Subject: Re: [boost] Boost is supposed to serve *the entire C++ community; it isn't Boost's goal to serve Boost's community*
From: Thijs (M.A.) van den Berg (thijs_at_[hidden])
Date: 2016-05-22 09:08:28
> On 22 May 2016, at 14:57, Norbert Wenzel <norbert.wenzel.lists_at_[hidden]> wrote:
>> On 05/22/2016 09:53 AM, Rainer Deyke wrote:
>>> On 19.05.2016 11:17, Niall Douglas wrote:
>>> The C++ 14 only libraries contributed to date are clearly written
>>> first for C++ not Boost. They are the future we should be proactively
>>> encouraging into a new clean ground up redesigned fork of Boost, a
>>> Boost 2.0, instead of corralling them into legacy and outdated
>>> packaging, build, design, documentation and idioms out of some
>>> misguided desire for serving the legacy Boost usership before that of
>>> the wider C++ community.
>> What percentage of "the entire C++ community" do you think has access to
>> a C++ 14 compiler anyway?
>> [...] I'd love to switch to C++ 14, but right now it's just
>> technically viable for me.
> I have to agree with that. The company I work for builds devices that
> run C++ code and Desktop applications to control these devices. While
> I'm relatively free to use whatever compiler I want on the desktop side
> (as long as I provide an installable package to the customer, that runs
> on Windows Vista+) I cannot control what is available on the device. So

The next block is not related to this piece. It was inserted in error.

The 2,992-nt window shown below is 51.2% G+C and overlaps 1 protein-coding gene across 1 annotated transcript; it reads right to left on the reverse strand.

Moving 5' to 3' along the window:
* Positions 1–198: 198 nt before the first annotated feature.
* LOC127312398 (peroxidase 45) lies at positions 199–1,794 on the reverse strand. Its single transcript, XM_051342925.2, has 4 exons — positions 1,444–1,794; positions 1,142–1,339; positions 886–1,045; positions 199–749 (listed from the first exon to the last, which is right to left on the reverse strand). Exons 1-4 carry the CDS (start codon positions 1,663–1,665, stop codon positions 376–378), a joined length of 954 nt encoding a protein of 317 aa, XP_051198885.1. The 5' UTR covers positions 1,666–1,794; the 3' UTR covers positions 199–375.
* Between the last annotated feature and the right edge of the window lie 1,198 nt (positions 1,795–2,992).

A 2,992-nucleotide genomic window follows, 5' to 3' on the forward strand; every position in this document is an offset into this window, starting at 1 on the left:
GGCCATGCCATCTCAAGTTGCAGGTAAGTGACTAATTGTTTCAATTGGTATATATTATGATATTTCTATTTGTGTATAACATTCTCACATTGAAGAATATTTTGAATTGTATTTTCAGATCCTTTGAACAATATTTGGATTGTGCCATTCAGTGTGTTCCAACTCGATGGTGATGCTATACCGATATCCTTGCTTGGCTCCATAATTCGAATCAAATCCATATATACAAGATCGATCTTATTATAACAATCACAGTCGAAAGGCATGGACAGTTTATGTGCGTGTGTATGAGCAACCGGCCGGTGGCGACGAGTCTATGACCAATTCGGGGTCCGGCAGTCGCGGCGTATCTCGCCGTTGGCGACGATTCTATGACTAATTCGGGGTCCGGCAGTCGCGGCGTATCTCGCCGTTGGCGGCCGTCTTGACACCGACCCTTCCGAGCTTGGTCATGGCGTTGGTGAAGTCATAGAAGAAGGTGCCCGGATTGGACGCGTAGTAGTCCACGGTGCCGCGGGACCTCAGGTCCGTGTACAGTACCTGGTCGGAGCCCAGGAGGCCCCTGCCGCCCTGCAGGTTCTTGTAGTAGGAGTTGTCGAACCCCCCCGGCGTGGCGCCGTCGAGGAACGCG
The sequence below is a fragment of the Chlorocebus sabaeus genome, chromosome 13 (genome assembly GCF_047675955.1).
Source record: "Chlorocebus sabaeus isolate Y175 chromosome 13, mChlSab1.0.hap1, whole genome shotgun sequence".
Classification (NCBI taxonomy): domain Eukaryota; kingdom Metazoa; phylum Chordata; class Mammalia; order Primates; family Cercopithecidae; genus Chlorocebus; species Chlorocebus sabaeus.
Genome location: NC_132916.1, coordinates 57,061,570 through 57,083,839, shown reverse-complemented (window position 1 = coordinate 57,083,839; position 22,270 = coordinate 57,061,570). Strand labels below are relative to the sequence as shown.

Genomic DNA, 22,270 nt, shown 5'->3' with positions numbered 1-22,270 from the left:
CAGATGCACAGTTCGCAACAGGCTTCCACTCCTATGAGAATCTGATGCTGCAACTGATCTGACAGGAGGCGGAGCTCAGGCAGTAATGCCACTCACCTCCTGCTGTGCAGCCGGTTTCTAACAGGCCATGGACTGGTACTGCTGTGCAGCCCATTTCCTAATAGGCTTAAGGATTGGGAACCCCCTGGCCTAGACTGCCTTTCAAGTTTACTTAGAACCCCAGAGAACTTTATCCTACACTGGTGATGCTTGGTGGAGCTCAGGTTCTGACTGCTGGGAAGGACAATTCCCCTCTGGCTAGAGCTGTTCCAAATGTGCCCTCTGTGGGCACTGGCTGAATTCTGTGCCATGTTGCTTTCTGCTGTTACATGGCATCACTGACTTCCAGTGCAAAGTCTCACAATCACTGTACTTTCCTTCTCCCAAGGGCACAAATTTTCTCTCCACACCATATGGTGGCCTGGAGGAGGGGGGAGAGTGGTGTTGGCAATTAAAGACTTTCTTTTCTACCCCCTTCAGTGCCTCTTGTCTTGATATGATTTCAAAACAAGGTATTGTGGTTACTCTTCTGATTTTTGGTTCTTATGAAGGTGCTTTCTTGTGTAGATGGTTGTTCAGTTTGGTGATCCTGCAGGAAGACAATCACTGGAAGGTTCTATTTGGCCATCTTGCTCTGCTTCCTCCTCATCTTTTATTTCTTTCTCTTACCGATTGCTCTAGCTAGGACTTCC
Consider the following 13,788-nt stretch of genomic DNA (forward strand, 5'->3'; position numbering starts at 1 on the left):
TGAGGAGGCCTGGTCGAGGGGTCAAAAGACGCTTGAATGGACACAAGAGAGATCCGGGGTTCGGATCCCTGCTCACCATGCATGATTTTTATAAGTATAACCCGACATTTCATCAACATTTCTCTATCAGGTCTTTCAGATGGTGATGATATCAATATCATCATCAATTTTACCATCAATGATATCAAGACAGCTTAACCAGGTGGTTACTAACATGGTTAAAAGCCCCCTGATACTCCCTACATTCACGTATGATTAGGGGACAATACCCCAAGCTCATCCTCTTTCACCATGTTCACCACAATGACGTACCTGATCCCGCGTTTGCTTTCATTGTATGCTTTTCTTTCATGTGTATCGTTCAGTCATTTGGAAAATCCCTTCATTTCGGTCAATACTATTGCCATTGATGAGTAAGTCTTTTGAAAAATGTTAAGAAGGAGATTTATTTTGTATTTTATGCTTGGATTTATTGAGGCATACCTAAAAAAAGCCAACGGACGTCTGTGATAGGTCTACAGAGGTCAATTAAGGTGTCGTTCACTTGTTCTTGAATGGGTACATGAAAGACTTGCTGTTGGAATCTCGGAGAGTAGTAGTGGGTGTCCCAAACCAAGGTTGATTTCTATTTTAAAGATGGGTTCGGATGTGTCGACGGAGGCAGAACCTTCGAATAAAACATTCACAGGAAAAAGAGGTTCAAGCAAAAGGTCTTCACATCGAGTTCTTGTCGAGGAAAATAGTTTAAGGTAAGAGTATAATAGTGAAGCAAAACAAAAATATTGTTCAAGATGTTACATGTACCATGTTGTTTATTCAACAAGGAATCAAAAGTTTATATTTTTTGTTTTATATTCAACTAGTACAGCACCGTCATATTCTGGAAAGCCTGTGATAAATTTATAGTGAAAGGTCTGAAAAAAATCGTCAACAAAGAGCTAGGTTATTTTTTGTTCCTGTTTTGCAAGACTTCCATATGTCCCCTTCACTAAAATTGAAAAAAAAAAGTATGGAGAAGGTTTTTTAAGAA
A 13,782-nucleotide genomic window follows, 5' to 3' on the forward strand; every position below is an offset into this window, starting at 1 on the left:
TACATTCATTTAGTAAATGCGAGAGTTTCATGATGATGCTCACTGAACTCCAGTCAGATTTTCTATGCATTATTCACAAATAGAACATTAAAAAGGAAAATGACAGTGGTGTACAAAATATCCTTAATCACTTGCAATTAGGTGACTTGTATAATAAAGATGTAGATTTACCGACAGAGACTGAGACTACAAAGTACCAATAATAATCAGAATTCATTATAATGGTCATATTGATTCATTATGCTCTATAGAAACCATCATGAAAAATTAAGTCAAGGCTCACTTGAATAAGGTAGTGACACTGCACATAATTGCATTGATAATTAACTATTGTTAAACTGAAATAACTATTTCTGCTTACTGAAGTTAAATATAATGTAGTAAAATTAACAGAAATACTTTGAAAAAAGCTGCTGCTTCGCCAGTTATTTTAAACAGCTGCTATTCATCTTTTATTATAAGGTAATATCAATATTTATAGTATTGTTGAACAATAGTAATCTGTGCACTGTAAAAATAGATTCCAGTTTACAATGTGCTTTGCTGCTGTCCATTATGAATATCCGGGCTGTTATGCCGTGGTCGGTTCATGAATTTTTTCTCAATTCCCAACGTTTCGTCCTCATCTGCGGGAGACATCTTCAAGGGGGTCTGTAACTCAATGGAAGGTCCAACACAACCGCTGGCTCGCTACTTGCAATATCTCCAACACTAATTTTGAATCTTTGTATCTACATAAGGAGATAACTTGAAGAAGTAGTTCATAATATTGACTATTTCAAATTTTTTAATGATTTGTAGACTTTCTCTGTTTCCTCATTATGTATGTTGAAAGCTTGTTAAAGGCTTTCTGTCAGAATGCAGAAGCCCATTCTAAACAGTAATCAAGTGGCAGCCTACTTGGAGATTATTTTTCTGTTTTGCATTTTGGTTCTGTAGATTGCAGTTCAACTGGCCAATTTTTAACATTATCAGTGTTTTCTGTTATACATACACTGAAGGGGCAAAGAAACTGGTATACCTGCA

> I have to adapt to whatever compiler version the firmware team decided
> to provide. The most recent compiler they provide on one of our devices
> is GCC 4.8. I will have to support this compiler (even when writing new
> code that will be running on both, desktop machines and on the devices)
> for years to come.
> As a side note, we have to support code written in Visual C++ 6.0, but
> these versions do not require any new Boost version, so this is not an
> issue. But of course we have VMs with such ancient compilers around and
> in use.
> But any new library that requires C++14 is of no use to our company, as
> long as we cannot make sure the code will be running in our desktop
> applications only (which is the majority of newly written software in
> our company). And this will not change quickly. A new version of Boost
> that required C++14 for all their libraries would not be used, even
> though it might be faster, better tested and have a ton of other
> advantages. It would be easier to write/port some new code ourselves
> than to force a change of infrastructure to the entire company.
If the devices are network attached then this sounds like a great usecase for testing the beast http boost library?
You could embed a little http server in the device that provided a REST API, ..control it with a browser on the desktop.
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